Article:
How can physical therapy help me with my chronic pain

Physical therapy can help with chronic pain

Individuals living with chronic pain often have trouble carrying out their day-to-day activities. Unfortunately, too many people are resigned to living with this pain without seeking help from health care professionals.

 

Physical therapists are health care professionals who have the expertise necessary to help individuals dealing with chronic pain. To help you improve your quality of life, physical therapists with the Clinique GOTM team will travel to your home to assess your condition and provide the treatments and follow ups that are tailored to your needs.

 

What is acute and chronic pain

Pain is defined as an unpleasant sensation and emotional experience that results when tissue is damaged (muscles, bones, skin, etc.). Pain is a subjective concept that is unique to every person who experiences it. There is no way to objectively measure pain.For the purposes of this article, we will be defining acute and chronic pain.

 

Acute pain: this is the type of pain you feel in certain situations where there is damage to tissue (burns, cuts, stings, sprains, etc.). In these cases, neurons send an alert signal to your brain. This pain generally fades away as your body heals and, in most cases, you can easily treat it with medication or physical means. Acute pain is a normal phenomenon that helps protect you from danger and alerts you when you need treatment because its causes are often easily identifiable.

 

Chronic pain: chronic pain on the other hand is an abnormal and extended bodily response following an injury. It persists after the injury has healed. Even though it might be related to a specific health condition, its causes may be difficult to identify, making it harder to treat. To be defined as “chronic”, pain must persist for at least three months, or be recurring (several episodes for at least three months).

 

How can physical therapy help?

A physical therapist is a professional with the expertise necessary to prevent and heal the physical limitations of their clients. These limitations may be caused by health problems that affect the musculoskeletal, neurological, or cardiorespiratory systems. Using physical therapeutic methods, the professional can reduce functional limitations in order to help the client recover and attain an optimal level of physical capabilities and well-being.

 

In the case of chronic pain, there are several steps to a physical therapist’s intervention.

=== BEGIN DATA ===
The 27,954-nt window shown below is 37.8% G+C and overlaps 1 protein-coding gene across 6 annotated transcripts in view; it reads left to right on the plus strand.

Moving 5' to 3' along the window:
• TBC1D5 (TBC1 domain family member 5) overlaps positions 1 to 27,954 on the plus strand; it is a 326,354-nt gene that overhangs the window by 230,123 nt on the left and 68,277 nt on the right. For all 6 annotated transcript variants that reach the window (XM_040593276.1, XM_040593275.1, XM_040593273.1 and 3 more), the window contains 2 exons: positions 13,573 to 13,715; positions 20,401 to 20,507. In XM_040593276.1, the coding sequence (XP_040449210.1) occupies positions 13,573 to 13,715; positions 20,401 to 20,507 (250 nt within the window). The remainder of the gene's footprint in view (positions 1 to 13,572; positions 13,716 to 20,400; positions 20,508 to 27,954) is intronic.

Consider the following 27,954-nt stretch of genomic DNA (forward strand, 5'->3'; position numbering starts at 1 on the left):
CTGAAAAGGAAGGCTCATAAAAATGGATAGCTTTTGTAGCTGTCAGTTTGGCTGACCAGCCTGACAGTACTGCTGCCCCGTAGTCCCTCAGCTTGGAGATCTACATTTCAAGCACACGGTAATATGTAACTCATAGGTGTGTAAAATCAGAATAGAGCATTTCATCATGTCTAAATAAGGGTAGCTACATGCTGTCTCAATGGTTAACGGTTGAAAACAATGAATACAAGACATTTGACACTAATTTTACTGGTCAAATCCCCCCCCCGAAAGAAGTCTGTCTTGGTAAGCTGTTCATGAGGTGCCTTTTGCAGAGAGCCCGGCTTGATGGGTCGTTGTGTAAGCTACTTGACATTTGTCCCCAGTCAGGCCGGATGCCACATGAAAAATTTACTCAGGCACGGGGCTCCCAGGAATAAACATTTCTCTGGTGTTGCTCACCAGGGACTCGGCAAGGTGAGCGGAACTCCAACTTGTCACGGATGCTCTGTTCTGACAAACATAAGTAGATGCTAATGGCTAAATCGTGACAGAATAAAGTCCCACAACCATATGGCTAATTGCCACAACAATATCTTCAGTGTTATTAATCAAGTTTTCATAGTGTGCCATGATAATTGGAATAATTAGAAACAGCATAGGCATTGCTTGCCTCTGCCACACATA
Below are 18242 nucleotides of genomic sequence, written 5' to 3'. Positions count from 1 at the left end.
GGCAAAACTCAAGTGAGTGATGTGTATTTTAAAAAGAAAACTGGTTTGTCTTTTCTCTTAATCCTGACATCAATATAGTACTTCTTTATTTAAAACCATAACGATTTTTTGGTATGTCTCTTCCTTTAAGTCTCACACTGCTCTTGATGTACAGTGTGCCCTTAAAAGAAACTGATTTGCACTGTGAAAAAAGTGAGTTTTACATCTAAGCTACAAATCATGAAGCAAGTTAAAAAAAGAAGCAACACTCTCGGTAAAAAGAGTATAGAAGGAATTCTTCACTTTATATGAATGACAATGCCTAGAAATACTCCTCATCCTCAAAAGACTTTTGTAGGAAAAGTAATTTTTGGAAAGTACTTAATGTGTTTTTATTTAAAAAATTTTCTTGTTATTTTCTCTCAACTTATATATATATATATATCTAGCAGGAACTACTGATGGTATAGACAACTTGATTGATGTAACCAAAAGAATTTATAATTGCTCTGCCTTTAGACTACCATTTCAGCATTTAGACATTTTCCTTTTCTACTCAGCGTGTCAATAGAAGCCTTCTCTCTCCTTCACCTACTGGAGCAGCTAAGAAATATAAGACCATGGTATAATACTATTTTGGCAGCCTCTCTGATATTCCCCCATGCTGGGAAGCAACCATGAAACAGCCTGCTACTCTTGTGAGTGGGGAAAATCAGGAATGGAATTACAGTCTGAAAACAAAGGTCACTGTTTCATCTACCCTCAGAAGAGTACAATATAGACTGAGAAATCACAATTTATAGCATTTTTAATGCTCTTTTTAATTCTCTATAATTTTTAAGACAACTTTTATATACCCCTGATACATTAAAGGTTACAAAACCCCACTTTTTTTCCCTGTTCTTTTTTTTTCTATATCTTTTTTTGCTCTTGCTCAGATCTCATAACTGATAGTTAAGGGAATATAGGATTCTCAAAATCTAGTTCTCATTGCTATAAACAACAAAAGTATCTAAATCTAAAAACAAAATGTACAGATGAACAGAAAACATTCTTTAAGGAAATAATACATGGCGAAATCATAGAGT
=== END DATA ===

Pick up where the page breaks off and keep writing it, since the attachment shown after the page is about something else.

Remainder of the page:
Evaluating the client’s condition

When helping a client with chronic pain, the physical therapist will first evaluate the type of pain and their current health problems, medical history, and symptoms. The physical therapist will also ask about any other treatments undertaken (medical or other). Treating chronic pain often occurs as part of a multidisciplinary approach which includes the intervention of several professionals.

 

The physical therapist may also carry out various functional and perceptual tests to assess the client’s posture, neuromusculoskeletal system, etc.

 

Treating chronic pain

Once the client’s condition has been assessed, the physical therapist will design a treatment plan that may include various elements, including:

  • Specific exercises in line with various objectives (stability, strengthening, etc.)
  • Manual therapy in order to increase the mobility of certain joints
  • Correcting problematic movements, posture, gait, etc.
  • Neuromuscular rehabilitation
  • Support to help manage pain
  • And more

 

Follow up appointments

Once the treatment plan has begun, follow ups with the physical therapist will allow them to assess their client’s condition and adjust their plan as needed. The number of sessions and total length of the physical therapy treatment will vary in line with every person’s condition.

 

For more information about our services related to managing chronic pain, please contact our team today.

Francis-Desjardins Approuvé par Francis Desjardins
Président et physiothérapeute depuis 1994.
Francis Dejardins